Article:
French Break-in on the World Top Ten
The international racketlon community got bigger, richer and more interesting when Racket Sports UK English Racketlon Open was played in London last weekend (5-6. October). Most notably Frenchman and racketlon beginner(!) Nicolas Sene did well enough to go straight in on position #10 on the World ranking (new list out today). This makes him the first non-Scandinavian racketlon player to enter the World Top 10.
Sene, 35, is a former top national badminton player that now plays more squash. On the French badminton ranking he peaked at #5 and presently holds the number 20 postion. In squash, however, he is on his way up from around #60 last year to #45 at present. His tennis, also, proved to be good standard, almost at level with most of the world's best racketlon players. In addition, there is plenty of room for improvement in his table tennis performance as shown by his 0-21 defeat against world #6 Mats Källberg. (Figures like that are admittedly not unusual when Elite table tennis player Källberg swings a bat, so perhaps 1-21 against Roland Helle is a better measure).
Sene qualified for the main tournament after beating Swedish #6 Joakim Sandberg in his first ever(!) racketlon match. Considering the fact that Sandberg (like many of the other top ranked players) has played racketlon for ten years or more, this must be a pretty hard nut to swallow. Sene continued with a clear victory (+33) against English entrant Gary Zuconni in the quarter final but then had to face one of the really big ones in the semi-final. He got knocked out against Sweden's World #3 Helle with a total difference of -15 points (1-21, 21-11, 21-15, 7-18!). A closer game in the match for 3rd prize against Sweden's World #6, Källberg (-8; 0-21, 21-17, 21-15, 10-11) made Sene land as tournament number 4. (Rumour has it that Källberg would not like to play Sene any time soon given his profile of almost non-existing table tennis, very good squash, extremely good badminton and decent tennis - a profile that looks almost designed to defeat table tennis expert Källberg.)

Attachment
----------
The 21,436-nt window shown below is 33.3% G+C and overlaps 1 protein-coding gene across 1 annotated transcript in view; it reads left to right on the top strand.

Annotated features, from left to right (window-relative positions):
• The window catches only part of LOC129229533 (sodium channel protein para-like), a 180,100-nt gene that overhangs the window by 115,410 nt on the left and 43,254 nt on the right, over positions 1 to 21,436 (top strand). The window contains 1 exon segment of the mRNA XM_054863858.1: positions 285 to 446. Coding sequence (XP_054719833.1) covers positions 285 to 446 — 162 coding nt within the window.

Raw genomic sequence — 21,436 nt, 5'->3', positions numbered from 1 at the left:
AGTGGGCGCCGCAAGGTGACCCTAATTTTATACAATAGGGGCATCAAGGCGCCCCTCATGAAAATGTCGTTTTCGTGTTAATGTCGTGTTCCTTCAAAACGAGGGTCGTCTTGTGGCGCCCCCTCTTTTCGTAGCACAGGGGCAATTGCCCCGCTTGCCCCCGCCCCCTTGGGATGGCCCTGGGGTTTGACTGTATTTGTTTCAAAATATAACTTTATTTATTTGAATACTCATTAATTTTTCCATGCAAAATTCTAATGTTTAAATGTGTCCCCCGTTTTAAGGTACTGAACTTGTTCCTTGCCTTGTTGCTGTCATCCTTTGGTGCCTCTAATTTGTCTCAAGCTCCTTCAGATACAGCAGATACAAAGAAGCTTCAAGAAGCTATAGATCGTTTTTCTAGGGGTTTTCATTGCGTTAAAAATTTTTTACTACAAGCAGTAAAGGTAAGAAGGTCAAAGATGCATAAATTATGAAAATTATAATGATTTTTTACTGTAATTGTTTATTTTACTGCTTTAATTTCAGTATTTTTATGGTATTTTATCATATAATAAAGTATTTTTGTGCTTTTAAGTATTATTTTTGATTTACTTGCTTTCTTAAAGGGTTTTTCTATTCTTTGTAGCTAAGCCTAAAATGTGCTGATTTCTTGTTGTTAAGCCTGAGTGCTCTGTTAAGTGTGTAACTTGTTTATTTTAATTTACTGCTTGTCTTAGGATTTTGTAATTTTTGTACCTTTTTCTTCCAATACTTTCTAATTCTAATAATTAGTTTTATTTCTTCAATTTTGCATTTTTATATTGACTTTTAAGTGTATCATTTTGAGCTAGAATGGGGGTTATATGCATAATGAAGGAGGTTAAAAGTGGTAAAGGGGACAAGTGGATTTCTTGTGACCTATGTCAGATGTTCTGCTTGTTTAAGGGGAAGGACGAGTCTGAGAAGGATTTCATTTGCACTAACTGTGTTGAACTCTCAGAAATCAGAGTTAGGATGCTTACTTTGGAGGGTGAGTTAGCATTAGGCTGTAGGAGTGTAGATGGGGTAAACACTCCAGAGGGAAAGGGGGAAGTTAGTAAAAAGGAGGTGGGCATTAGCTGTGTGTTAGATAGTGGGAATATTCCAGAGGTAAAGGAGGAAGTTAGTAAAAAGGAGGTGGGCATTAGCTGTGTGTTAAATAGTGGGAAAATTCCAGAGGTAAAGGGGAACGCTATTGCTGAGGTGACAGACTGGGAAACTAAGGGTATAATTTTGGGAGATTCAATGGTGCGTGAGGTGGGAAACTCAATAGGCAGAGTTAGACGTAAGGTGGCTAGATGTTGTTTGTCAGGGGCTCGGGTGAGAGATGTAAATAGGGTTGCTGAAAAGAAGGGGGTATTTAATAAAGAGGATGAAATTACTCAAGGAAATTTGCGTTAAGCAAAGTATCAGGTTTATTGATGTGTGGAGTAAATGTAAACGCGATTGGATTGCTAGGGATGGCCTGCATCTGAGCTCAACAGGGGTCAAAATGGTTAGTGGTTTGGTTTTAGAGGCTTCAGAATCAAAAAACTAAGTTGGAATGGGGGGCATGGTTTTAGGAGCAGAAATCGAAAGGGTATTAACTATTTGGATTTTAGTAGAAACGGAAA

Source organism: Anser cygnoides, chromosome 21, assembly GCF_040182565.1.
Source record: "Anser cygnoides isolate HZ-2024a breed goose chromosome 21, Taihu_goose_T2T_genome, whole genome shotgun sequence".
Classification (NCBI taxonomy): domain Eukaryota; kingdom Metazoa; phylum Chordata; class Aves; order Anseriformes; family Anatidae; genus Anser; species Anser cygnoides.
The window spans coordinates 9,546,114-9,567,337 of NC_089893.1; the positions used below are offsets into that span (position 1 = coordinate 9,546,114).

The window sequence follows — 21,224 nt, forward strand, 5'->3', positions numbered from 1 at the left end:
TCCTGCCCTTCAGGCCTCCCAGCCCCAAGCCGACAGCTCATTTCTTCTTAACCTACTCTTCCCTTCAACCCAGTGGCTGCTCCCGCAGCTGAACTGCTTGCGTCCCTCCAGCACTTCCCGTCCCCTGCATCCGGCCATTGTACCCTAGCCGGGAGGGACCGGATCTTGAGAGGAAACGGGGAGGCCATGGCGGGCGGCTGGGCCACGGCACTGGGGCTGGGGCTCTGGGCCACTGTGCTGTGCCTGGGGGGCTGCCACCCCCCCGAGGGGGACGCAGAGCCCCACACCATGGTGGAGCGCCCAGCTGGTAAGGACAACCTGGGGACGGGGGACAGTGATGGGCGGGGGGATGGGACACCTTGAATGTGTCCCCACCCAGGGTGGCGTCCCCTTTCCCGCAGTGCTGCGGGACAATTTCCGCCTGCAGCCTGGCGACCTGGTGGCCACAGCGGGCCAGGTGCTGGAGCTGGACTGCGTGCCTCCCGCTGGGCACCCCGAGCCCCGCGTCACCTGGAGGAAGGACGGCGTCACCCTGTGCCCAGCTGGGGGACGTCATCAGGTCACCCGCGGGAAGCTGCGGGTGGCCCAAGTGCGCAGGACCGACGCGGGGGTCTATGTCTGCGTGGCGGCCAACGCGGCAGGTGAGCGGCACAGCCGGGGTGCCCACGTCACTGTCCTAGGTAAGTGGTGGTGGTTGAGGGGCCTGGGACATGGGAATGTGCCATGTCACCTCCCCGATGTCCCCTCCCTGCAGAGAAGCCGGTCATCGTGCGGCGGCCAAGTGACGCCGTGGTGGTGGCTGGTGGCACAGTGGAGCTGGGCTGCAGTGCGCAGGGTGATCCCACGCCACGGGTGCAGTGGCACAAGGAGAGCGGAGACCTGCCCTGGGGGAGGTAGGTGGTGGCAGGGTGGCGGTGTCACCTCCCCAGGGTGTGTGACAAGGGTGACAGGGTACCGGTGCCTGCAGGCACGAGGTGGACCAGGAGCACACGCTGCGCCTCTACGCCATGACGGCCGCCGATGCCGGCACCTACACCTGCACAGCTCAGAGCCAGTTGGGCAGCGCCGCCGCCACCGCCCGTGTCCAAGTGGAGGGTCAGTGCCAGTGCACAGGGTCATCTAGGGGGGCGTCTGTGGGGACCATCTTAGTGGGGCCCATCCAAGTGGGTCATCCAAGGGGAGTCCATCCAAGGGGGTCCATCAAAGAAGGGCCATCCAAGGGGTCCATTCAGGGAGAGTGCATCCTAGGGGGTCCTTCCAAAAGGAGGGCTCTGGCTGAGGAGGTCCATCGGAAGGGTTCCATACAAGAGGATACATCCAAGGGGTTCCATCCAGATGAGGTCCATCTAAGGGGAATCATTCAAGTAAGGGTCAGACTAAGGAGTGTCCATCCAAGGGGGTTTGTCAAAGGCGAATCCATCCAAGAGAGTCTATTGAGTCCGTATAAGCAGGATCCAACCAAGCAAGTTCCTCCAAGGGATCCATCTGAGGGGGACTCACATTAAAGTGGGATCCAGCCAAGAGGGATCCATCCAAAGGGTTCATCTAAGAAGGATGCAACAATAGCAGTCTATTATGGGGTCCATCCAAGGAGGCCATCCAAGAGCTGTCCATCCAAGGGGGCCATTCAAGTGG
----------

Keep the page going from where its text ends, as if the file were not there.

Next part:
All this point in one single direction. Nicolas Sene is a name to remember when it comes to Gothenburg Racketlon World Open in the beginning of November (recently recognized by the International Racketlon Federation as the official Racketlon World Championships, year 2002). Any experienced racketlon player knows that it takes time to get into the psychology of racketlon where every point counts equal irrespective of whether you feel superior or inferior in the discipline at hand. Since this was Sene's first racketlon tournament he will probably improve just by thinking about racketlon during the three weeks remaining until World Open.